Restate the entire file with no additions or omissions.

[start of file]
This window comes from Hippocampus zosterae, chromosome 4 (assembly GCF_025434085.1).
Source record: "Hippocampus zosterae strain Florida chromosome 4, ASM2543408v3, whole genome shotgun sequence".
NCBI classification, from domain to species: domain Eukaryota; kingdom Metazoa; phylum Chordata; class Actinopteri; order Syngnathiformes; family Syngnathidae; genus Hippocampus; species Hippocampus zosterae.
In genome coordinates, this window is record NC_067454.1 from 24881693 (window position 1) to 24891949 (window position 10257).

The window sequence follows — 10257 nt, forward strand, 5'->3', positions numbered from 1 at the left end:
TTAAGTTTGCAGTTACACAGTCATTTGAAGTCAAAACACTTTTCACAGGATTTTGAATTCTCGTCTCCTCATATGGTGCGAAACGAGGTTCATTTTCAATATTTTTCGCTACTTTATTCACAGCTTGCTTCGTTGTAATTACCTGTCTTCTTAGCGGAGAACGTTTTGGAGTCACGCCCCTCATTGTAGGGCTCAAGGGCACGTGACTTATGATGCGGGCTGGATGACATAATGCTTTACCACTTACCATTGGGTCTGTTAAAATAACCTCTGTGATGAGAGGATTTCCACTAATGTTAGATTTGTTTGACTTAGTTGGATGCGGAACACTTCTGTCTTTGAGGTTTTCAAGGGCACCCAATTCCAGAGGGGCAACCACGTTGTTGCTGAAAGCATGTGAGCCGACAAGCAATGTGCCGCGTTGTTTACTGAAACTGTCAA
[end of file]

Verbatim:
This window comes from Hippocampus zosterae, chromosome 4 (assembly GCF_025434085.1).
Source record: "Hippocampus zosterae strain Florida chromosome 4, ASM2543408v3, whole genome shotgun sequence".
NCBI classification, from domain to species: domain Eukaryota; kingdom Metazoa; phylum Chordata; class Actinopteri; order Syngnathiformes; family Syngnathidae; genus Hippocampus; species Hippocampus zosterae.
In genome coordinates, this window is record NC_067454.1 from 24881693 (window position 1) to 24891949 (window position 10257).

The window sequence follows — 10257 nt, forward strand, 5'->3', positions numbered from 1 at the left end:
TTAAGTTTGCAGTTACACAGTCATTTGAAGTCAAAACACTTTTCACAGGATTTTGAATTCTCGTCTCCTCATATGGTGCGAAACGAGGTTCATTTTCAATATTTTTCGCTACTTTATTCACAGCTTGCTTCGTTGTAATTACCTGTCTTCTTAGCGGAGAACGTTTTGGAGTCACGCCCCTCATTGTAGGGCTCAAGGGCACGTGACTTATGATGCGGGCTGGATGACATAATGCTTTACCACTTACCATTGGGTCTGTTAAAATAACCTCTGTGATGAGAGGATTTCCACTAATGTTAGATTTGTTTGACTTAGTTGGATGCGGAACACTTCTGTCTTTGAGGTTTTCAAGGGCACCCAATTCCAGAGGGGCAACCACGTTGTTGCTGAAAGCATGTGAGCCGACAAGCAATGTGCCGCGTTGTTTACTGAAACTGTCAA